Quick fact: Morris falsely claimed under House health bill, "[Y]ou can actually go to jail for not having health insurance"
Research ››› ››› GREG LEWIS
Dick Morris falsely claimed that under the House health care bill, "[Y]ou can actually go to jail for not having health insurance."
From the November 9 broadcast of Fox News' Hannity:
DICK MORRIS: One of the provisions in the Pelosi bill is you actually can go to jail for not having health insurance. It says if you don't have health insurance, you have to pay a fine of 2.5 percent of your income to the government. And if you don't, you face $250,000 or five years in prison.
Can you imagine your prison yard? "What are you in for?" "Murder." "I'm in for rape." "I didn't have health insurance."
SEAN HANNITY: Well I don't mean to laugh, but, I mean, this is the reality.
Fact: Penalty for failure to purchase insurance is a tax, not jail time.
As Media Matters for America has documented, Section 501 of the House health care bill provides that an individual must be "covered by acceptable coverage at all times." "Acceptable coverage" includes "qualified health benefits plan coverage," "grandfathered health insurance coverage," "Medicare," "Medicaid," coverage provided to members of the armed forces and their dependants, "coverage under the veteran's health care program," people who receive health care "through the Indian Health Service," or other coverage deemed acceptable by the Secretary of Health and Human Services. If a person does not have acceptable health care coverage, Section 501 imposes a tax on that person "not to exceed the applicable national average premium":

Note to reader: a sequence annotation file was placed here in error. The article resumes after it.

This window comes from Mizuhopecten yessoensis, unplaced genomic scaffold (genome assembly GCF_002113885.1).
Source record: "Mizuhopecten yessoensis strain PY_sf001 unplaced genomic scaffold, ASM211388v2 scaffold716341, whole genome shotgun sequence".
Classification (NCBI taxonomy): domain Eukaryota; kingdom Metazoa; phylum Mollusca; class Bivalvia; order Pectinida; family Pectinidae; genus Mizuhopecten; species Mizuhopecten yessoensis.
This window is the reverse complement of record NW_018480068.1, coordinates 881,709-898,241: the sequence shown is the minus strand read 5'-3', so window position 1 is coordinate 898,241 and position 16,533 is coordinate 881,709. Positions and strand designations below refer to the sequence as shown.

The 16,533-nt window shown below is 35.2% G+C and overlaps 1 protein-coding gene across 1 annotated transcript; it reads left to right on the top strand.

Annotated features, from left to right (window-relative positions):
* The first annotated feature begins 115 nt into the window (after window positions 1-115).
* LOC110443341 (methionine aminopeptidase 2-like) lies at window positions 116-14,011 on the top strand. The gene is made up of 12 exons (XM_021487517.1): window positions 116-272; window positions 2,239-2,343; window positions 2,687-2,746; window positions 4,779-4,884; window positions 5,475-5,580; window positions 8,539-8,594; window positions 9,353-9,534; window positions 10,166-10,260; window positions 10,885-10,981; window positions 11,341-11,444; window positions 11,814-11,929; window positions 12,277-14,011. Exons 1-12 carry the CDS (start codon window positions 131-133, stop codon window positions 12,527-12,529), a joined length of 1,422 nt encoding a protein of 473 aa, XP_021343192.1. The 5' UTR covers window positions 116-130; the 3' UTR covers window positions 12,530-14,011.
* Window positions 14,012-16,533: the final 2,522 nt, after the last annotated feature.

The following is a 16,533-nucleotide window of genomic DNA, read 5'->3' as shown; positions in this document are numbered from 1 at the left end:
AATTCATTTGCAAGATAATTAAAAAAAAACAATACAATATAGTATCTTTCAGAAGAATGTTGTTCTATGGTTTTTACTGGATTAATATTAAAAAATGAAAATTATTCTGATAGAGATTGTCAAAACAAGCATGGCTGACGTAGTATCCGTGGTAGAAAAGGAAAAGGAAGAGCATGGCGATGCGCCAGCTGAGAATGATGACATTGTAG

Fact: Willful failure to pay taxes of any sort can result in civil or criminal penalties
A press release by Rep. Dave Camp (R-MI) relying on a letter from the Joint Committee on Taxation states that "Americans who do not maintain 'acceptable health insurance coverage' and who choose not to pay the bill's new individual mandate tax (generally 2.5% of income), are subject to numerous civil and criminal penalties, including criminal fines of up to $250,000 and imprisonment of up to five years." That section of the letter dealing with "civil and criminal penalties for noncompliance" specifies that Camp asked the committee to "discuss the situation in which the taxpayer has chosen not to comply with individual mandate and not to pay the additional tax." Thus, the letter is not discussing the penalties for failure to buy insurance, but the penalties for both failing to buy insurance and failing to pay the tax. The committee's letter explains that the tax code provides penalties to prevent tax evasion of any sort: "The Code provides for both civil and criminal penalties to ensure complete and accurate reporting of tax liability and to discourage fraudulent attempts to defeat or evade tax." [Joint Committee on Taxation letter, 11/5/09]